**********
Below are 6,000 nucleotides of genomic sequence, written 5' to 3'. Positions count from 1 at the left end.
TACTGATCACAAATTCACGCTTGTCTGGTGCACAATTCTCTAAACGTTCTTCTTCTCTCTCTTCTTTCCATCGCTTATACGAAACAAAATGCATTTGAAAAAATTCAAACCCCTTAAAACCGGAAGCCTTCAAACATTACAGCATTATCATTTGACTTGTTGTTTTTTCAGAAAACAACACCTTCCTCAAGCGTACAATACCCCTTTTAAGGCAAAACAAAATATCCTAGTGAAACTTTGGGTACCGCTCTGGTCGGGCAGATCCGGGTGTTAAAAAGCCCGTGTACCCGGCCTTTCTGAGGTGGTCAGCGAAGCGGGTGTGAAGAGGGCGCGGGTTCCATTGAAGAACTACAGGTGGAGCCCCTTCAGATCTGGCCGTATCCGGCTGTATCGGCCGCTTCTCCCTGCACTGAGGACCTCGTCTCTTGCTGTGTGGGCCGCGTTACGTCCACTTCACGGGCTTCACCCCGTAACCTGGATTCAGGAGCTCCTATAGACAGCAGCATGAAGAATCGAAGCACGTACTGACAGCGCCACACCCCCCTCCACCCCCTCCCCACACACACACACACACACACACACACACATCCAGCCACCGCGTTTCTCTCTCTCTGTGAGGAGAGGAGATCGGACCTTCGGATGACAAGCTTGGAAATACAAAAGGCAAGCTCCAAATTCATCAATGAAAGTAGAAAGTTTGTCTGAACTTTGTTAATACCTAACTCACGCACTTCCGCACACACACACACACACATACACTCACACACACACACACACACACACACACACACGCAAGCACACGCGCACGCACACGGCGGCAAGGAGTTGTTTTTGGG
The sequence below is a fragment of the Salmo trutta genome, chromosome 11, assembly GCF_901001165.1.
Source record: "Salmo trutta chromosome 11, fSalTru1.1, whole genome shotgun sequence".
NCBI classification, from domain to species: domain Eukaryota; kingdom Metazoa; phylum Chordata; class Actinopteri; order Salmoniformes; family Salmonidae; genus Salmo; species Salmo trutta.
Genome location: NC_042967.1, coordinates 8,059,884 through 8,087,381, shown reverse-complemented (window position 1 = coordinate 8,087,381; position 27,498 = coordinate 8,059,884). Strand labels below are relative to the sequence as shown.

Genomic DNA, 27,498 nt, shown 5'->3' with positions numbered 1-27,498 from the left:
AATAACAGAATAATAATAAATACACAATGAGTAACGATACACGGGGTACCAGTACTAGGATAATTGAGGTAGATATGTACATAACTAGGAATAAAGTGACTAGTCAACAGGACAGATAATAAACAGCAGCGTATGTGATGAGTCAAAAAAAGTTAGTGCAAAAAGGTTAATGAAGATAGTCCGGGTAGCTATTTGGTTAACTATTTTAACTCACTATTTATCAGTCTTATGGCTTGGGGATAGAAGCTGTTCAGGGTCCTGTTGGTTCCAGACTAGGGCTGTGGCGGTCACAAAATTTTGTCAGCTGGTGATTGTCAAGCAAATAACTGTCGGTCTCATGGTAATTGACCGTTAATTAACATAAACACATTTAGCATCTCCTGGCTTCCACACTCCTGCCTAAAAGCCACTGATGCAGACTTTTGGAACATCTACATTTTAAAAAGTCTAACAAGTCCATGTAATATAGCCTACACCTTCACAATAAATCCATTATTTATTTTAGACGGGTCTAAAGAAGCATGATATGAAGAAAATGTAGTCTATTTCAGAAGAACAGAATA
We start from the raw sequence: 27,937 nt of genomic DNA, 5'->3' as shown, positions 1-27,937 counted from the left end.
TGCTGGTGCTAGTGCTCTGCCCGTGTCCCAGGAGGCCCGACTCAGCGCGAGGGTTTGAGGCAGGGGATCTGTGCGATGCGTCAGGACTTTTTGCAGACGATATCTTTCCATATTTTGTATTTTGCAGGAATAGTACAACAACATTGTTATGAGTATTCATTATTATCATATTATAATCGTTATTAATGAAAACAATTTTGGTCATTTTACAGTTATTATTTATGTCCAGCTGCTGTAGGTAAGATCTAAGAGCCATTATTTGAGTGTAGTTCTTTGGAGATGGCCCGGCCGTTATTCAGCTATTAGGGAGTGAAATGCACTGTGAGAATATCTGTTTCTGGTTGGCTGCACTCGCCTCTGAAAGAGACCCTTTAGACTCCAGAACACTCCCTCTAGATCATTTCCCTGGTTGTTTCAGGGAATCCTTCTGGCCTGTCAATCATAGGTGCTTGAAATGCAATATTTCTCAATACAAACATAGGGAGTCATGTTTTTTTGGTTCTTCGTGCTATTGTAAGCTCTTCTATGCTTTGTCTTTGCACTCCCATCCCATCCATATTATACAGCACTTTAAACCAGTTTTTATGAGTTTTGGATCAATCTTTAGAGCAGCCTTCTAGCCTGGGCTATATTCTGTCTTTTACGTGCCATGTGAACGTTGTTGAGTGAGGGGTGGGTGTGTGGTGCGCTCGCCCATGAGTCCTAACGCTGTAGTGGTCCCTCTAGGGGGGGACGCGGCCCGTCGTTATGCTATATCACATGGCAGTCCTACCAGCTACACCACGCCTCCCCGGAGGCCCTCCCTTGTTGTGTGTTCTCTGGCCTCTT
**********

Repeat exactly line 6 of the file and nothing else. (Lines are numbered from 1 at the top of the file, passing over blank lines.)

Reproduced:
Genome location: NC_042967.1, coordinates 8,059,884 through 8,087,381, shown reverse-complemented (window position 1 = coordinate 8,087,381; position 27,498 = coordinate 8,059,884). Strand labels below are relative to the sequence as shown.